GoAir Drops Male Flight Attendants: Sexist Airline Policies Keep Coming

Photo by: Corbis
If you fly on India's budget GoAir, don't expect to see any men pushing that drink cart down the aisle; from this point on the airline will hire only members of the lighter, fairer ... more 
Photo by: Corbis
If you fly on India's budget GoAir, don't expect to see any men pushing that drink cart down the aisle; from this point on the airline will hire only members of the lighter, fairer sex for its cabin crew. The new policy is meant to lessen weight on board, thereby saving an estimated $500,000 a year on fuel.
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Mon, Jul 1, 2013 3:12 PM EDT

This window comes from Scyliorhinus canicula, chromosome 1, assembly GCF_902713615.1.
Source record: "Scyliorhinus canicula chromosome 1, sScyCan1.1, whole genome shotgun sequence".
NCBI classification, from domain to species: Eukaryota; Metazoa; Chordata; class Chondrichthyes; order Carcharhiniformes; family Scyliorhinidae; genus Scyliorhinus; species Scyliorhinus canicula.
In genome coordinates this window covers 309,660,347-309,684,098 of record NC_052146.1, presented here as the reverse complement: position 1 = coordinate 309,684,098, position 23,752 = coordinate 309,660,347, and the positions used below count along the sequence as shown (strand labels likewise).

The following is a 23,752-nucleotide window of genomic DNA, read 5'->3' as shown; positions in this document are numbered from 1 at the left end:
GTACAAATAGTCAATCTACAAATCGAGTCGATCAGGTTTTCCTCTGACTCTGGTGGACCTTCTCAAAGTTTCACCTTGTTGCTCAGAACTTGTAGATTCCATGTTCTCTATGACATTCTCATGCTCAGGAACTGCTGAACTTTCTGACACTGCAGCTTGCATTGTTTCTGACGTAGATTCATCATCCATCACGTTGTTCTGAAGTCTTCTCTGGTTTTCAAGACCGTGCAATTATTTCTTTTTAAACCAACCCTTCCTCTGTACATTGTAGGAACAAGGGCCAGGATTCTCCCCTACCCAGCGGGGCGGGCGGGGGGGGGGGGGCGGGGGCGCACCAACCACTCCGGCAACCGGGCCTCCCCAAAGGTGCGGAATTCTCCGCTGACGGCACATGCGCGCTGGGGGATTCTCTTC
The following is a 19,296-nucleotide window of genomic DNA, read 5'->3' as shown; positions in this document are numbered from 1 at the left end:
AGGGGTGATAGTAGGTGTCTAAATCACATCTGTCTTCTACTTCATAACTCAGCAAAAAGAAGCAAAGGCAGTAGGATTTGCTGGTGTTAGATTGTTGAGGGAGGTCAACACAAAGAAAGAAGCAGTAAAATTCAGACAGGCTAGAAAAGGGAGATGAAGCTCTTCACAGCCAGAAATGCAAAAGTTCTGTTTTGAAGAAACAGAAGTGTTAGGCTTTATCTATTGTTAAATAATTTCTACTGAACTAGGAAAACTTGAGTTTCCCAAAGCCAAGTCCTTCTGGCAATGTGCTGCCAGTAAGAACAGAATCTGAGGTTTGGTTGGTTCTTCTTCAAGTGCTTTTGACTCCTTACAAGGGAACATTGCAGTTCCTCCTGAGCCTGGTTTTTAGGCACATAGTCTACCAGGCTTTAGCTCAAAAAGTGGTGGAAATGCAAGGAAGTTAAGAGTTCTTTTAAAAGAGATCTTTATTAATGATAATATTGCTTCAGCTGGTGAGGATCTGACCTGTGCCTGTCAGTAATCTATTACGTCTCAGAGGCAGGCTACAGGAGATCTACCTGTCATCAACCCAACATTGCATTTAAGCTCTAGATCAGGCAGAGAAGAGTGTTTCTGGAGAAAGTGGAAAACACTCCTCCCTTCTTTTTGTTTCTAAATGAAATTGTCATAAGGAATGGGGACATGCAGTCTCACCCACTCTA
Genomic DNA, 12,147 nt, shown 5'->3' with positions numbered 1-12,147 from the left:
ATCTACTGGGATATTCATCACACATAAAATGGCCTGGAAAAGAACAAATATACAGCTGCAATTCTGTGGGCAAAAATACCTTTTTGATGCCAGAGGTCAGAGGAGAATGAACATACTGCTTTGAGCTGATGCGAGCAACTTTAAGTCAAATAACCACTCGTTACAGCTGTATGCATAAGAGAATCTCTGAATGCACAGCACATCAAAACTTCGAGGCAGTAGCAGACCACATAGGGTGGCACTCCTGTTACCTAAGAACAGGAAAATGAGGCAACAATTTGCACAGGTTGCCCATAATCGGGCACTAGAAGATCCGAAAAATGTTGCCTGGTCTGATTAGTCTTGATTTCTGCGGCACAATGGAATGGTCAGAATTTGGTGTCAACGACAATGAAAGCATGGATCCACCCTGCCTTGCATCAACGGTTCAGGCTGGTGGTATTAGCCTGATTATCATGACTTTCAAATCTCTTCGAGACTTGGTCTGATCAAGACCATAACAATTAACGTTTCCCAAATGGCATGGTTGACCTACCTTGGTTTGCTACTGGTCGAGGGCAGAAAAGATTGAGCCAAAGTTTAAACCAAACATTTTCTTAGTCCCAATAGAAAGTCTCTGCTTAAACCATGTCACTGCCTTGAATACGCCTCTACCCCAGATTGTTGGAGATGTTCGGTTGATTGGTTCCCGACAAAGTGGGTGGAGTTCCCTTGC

Sexy flight attendants might have been a given during the golden age of travel, but most U.S. and European companies have grounded the aesthetic in order to comply with modern social (and legal) standards. Elsewhere around the world, though, airline sexism still flies. This week, India's budget GoAir announced it would hire only female flight attendants from this point on as a fuel-saving measure, noting that women are usually lighter than men. The discrimination is indeed two-fold--against men who want flight-attendant jobs, and against women who will only reign supreme in the cabin, as the female-only rule does not, naturally, apply to pilots. Here, a quick journey through this and other recent flight-attendant controversies of a sexist nature.--Beth Greenfield, Shine Staff